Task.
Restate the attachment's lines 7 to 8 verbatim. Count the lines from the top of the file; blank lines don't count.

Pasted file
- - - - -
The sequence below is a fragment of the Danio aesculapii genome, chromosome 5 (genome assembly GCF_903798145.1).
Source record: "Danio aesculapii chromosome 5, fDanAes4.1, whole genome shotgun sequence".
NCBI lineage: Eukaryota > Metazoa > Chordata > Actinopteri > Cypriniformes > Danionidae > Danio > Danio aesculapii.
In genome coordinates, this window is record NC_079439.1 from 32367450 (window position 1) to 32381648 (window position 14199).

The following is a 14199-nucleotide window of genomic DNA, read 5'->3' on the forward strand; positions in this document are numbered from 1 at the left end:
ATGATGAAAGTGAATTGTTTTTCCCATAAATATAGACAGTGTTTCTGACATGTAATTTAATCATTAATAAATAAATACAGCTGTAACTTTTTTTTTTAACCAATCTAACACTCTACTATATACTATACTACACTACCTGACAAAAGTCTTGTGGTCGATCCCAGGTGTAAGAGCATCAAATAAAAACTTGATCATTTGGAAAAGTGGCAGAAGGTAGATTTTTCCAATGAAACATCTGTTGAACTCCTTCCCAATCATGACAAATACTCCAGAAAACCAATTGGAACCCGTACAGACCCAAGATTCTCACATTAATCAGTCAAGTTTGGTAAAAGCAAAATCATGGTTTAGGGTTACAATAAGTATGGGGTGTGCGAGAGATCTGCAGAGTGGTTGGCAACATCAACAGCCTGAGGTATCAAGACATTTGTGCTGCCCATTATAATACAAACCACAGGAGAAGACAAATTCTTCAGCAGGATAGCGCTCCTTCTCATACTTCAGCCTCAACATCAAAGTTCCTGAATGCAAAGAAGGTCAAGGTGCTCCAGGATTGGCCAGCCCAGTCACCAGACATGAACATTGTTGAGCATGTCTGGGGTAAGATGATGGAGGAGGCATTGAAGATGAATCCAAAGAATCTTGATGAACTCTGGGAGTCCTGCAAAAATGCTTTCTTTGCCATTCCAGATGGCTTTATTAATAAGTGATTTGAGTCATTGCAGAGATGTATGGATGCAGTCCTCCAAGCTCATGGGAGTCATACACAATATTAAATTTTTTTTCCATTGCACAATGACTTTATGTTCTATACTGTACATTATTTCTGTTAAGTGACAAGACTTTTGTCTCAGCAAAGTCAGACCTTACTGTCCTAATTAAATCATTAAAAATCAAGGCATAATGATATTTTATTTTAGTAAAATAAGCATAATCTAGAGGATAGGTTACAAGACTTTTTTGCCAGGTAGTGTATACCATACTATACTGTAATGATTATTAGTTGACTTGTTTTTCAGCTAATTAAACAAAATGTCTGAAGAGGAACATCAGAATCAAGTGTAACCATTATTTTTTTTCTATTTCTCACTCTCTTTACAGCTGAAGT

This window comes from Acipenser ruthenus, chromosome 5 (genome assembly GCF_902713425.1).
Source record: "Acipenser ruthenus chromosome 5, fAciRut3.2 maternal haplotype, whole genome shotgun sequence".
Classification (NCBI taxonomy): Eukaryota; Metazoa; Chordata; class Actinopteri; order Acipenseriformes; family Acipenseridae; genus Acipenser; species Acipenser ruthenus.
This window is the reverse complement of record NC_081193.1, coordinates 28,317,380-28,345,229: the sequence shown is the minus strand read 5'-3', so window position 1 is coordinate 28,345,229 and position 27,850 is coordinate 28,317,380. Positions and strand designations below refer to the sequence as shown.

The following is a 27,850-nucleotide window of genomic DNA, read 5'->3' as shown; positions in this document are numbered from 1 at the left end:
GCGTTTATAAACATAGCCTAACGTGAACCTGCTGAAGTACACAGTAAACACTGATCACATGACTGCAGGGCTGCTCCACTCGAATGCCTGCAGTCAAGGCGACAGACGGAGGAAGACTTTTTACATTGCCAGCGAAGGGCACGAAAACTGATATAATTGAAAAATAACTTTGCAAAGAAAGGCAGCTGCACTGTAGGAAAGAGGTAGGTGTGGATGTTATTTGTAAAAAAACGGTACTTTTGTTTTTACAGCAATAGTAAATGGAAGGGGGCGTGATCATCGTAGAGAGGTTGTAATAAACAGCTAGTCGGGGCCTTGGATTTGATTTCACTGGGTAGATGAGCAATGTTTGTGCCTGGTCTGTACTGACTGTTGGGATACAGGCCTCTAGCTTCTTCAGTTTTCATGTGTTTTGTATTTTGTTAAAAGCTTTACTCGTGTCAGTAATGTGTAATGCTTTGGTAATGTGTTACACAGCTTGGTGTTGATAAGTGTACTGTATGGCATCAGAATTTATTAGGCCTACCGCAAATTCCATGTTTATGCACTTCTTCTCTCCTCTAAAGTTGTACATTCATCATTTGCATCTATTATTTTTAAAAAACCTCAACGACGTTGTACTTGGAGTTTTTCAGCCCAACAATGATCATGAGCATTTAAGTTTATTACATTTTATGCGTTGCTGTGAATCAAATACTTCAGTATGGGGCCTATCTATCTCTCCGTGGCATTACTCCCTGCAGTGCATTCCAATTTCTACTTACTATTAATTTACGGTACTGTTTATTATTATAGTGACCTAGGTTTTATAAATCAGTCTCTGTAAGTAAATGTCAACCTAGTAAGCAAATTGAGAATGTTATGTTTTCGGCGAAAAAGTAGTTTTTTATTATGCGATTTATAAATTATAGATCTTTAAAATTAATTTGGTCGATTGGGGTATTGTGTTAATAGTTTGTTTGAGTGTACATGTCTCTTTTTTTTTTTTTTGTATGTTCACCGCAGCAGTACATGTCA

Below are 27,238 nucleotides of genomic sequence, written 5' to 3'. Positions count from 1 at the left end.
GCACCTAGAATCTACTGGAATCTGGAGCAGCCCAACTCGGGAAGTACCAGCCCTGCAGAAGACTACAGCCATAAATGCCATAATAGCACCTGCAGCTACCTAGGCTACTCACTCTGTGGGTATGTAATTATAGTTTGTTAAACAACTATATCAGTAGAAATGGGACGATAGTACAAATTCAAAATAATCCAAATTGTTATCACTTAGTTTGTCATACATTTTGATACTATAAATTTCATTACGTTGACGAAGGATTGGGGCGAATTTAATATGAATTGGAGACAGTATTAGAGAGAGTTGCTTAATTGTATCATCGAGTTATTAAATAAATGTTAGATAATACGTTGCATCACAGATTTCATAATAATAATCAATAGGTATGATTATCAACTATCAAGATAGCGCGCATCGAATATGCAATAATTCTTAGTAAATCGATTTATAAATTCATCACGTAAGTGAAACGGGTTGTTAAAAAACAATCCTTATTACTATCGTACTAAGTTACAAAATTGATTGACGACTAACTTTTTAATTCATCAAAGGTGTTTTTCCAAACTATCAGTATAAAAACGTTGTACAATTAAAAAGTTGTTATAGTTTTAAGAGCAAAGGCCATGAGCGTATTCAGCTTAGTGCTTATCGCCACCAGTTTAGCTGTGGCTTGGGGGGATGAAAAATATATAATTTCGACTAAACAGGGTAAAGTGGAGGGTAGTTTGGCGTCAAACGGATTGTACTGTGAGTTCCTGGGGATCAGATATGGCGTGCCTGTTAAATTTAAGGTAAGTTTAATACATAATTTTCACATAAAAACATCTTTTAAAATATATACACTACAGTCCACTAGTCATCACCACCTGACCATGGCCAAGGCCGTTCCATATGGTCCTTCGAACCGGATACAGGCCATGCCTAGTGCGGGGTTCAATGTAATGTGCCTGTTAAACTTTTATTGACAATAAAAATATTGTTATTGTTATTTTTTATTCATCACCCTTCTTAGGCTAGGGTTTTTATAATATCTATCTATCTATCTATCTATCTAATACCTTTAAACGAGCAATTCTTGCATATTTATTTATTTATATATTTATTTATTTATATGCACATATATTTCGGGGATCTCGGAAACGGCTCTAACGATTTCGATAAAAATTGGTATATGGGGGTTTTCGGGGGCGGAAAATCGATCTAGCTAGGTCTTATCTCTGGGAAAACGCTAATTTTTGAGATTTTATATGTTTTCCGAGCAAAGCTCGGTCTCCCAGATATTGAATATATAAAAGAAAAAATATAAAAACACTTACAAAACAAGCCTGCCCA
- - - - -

This window comes from Acipenser ruthenus, chromosome 5 (genome assembly GCF_902713425.1).
Source record: "Acipenser ruthenus chromosome 5, fAciRut3.2 maternal haplotype, whole genome shotgun sequence".